The other 20 percent of Sierra Leone’s arable land is currently leased to foreign businesses for mining, large-scale agriculture, and other development ventures. As in many countries, negotiations between investors and the communities whose land they seek are fraught with deep power imbalances and undermined by weak regulations.
Recent changes in the law, however, are creating a seismic shift that are historic for the women of Sierra Leone who have fought for decades for the right to own their own land.
In 2022, the Government of Sierra Leone passed two new laws that will help boost the rights of women to own land and against land grabs by big mining and agribusiness firms.
The Customary Land Rights Act 2022 guarantees women’s equal rights and access to land and bans industrial development in protected, conserved or ecologically sensitive areas. The Land Commission Act 2022 protects the rights of rural landowners and women against land grabs by big mining and agribusiness firms.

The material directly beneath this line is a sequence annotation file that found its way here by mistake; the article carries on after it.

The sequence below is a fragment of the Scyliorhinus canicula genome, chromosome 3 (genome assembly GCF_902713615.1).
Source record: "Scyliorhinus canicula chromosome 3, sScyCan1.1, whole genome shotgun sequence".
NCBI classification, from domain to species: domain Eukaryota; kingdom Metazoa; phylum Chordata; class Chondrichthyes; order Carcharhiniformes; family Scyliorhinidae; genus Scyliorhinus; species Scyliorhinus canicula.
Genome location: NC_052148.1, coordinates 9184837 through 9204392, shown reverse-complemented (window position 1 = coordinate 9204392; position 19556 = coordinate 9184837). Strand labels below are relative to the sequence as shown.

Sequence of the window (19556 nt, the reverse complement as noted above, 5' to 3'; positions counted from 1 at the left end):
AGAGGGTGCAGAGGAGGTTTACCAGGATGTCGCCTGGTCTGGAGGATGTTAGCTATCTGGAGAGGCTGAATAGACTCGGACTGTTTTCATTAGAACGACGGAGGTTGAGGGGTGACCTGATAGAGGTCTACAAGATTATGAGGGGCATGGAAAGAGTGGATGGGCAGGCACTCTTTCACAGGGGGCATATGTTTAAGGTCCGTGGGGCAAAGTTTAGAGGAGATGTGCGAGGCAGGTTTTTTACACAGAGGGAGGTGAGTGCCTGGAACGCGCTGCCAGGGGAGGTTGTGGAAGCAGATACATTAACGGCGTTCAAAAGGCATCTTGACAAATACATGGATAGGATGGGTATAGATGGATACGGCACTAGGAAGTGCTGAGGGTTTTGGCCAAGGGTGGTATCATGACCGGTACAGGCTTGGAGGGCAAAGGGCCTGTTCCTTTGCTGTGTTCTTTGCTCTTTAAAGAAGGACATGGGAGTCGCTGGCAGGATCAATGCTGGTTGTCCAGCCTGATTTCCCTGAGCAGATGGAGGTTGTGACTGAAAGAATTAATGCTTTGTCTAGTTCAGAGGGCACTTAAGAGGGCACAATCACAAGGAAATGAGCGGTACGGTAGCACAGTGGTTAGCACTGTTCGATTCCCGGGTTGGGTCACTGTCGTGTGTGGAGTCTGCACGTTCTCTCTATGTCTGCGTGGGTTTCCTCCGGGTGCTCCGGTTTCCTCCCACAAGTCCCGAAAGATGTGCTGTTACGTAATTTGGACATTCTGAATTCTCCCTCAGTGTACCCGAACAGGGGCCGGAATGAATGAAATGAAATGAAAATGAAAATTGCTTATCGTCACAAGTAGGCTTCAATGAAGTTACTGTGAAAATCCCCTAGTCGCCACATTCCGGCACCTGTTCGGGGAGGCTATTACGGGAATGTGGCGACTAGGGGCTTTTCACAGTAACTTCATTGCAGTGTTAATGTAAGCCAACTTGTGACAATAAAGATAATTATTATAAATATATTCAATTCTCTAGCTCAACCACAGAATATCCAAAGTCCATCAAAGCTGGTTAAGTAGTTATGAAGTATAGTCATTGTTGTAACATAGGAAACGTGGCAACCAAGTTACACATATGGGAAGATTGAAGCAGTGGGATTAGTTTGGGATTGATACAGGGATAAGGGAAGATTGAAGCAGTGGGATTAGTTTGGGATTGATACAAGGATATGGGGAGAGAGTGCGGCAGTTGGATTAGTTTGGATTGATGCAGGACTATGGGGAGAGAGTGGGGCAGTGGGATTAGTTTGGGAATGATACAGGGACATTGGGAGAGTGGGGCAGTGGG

For the past five years, Trócaire and local partners Association for the Wellbeing of Rural Communities and Development (ABC-D), Centre for Democracy and Human Rights (CDHR) and Women’s Forum for Human Rights and Democracy (WOFHRAD) have been advocating for change and women’s land rights.
The organisations campaigned for and worked closely with parliamentarians on the two new land rights acts that were passed by the Government in Sierra Leone in August 2022.
Following the enactment of the acts, Trócaire and local partners provided training to women like Kanu to know their land rights. This involves supporting women’s negotiations for lease agreement for land, and helping to train women on best farming practices to ensure they produce a quality harvest.
The organisations also formed women’s farming groups which were legally recognised with local authorities and eligible for government assistance. They also help women to access loans from village savings groups so they can diversify their crops and reduce their dependence on agriculture.
‘I fought for five years for my father’s land’
In February 2023, Kanu officially received ownership of her father’s land, which she says was “life-changing”. She says she now can diversify the crops she grows on her acre of land and make more income to take care of her family.
“I am very happy and proud of myself for challenging the men and for fighting for my rights,” Kanu says. “My life has changed now that I have my own land.”
“I can now grow yams, mangoes, bananas and cashews. When I grew rice, I could only use it to feed my children. Now I can grow various crops and feed my family as well as selling extra to make more money.”